POLICE said the Feast of the Black Nazarene was peaceful, but hundreds of devotees at the Quiapo Church failed to observe physical distancing when a priest blessed the crowd with holy water on Saturday, January 9, 2021.
“Hindi lang po maiwasan na ‘yung violation ng minimum health standards at protocol ay medyo nava-violate po kaya naman sa ibang mga areas talagang sobrang nagdikit-dikit na,” said National Capital Region Police Office (NCRPO) Director Vicente Danao Jr.
An estimated 300,000 devotees trooped to the Quiapo Church to attend the hourly masses, ignoring stay-at-home appeals issued earlier by officials.
Senior citizens, who are covered by stay-at-home restrictions, also insisted on going to church, posing another challenge to law enforcers.
Manila Disaster Risk Reduction and Management Office (MDRRMO) Director Arnel Angeles said many stubborn senior citizens lied about their age in order to attend mass in Quiapo.
"Ang mga kapulisan po natin medyo nahihirapan nga po silang awatin ang ating senior citizens. 'Pag tinanong po sila ay mababa sa 65 ang sinasabi nilang edad nila pero sa tingin naman po ng ating mga kapulisan ay mahigit 65 na po," Angeles said in a radio interview.
Persons under 15 years old and above 65 years old are prohibited from stepping out of their homes, except for essential purposes, based on the community quarantine guidelines set by the Inter-Agency Task Force for the Management of Emerging Infectious Diseases.
Danao did not say whether police apprehended violators.
Maintaining a physical distance of at least one meter from each other is one of the minimum public health standards that the government has imposed in a bid to minimize the risk of transmission of the coronavirus disease 2019 (Covid-19).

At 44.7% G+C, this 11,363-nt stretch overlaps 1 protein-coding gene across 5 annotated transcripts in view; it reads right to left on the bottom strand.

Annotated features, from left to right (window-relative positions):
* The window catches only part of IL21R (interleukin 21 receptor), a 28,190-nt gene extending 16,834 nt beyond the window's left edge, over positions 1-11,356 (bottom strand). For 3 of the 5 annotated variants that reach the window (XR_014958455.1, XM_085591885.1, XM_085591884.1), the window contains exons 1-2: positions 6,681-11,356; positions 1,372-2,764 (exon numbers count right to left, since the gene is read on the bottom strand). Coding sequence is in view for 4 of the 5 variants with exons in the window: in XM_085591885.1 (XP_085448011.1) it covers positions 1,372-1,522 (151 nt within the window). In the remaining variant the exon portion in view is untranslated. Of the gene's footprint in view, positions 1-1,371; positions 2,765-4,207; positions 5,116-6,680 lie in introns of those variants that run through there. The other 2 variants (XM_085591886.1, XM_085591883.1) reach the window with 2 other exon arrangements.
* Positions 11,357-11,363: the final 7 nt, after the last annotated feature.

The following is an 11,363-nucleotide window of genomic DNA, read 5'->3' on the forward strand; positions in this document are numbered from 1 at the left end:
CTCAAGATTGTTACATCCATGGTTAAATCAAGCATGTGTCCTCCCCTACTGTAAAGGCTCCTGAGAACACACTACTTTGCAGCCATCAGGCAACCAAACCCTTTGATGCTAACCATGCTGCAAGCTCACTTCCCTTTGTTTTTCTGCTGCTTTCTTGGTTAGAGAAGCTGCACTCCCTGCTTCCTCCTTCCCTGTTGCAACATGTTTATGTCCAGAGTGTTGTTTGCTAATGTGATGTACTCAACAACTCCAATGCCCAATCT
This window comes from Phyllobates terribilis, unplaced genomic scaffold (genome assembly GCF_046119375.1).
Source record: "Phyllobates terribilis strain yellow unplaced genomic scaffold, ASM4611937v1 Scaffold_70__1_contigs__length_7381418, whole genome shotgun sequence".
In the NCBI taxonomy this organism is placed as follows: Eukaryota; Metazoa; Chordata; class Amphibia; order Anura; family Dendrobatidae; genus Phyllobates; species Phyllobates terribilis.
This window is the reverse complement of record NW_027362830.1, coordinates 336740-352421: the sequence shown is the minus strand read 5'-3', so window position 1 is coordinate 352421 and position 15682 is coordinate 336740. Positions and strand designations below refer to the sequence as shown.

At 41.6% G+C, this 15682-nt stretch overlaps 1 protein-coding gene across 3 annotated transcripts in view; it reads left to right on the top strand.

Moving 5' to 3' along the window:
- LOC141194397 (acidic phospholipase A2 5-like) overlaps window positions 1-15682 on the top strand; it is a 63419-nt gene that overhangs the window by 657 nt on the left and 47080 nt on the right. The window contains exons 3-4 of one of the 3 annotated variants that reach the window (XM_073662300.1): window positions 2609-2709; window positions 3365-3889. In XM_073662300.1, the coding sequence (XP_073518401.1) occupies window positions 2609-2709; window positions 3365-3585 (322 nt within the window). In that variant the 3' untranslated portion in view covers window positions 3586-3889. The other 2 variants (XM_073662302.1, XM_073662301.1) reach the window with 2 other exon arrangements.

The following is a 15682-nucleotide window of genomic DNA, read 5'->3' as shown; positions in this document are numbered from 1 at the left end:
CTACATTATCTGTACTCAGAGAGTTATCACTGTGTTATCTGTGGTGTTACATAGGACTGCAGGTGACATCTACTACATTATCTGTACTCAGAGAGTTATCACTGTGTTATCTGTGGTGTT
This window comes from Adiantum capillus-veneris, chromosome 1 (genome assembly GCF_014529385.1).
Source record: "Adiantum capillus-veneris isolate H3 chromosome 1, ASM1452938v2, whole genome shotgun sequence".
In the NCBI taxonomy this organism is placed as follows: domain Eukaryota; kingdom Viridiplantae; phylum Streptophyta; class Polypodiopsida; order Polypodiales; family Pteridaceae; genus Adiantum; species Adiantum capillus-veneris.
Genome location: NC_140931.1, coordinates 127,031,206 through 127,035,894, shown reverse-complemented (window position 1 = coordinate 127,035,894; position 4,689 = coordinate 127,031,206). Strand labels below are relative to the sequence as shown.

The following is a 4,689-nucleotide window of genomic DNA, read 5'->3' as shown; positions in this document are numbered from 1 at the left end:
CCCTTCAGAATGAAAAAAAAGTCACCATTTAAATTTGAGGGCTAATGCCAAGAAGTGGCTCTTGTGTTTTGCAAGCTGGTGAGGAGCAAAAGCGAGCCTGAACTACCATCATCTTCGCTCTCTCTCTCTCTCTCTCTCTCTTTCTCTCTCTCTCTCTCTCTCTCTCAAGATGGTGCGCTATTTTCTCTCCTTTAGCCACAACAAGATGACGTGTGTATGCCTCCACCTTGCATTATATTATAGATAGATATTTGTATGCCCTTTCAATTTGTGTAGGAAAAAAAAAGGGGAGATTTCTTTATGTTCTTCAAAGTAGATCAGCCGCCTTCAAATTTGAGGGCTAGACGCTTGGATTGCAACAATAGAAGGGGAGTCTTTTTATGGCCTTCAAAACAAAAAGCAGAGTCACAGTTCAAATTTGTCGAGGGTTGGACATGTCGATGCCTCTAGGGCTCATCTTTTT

Another requirement is the wearing of face masks and face shields.
Officials have cancelled the annual Traslacion, a religious procession of the image of the Black Nazarene from the Quirino Grandstand to the Quiapo Church, as part of precautionary measures against Covid-19.
The procession historically draws hundreds of thousands of devotees.
But hourly masses were held at the Quiapo Church and in other churches nearby.
Officials also allowed the viewing of the image of the Black Nazarene, which caused long queues of devotees wanting to pay tribute to their patron.
Police established control points in strategic areas to control the crowd and enforce the minimum public health standards.
Danao said it was a challenging task for the police to enforce the standards on top of maintaining peace and order and ensuring public safety.
Policemen were assisted by local government security forces as well as the Hijos Del Nazareno, who served as marshals for the event.
Health experts earlier warned that the fiesta could become a super spreader event. (Third Anne Peralta-Malonzo / SunStar Philippines)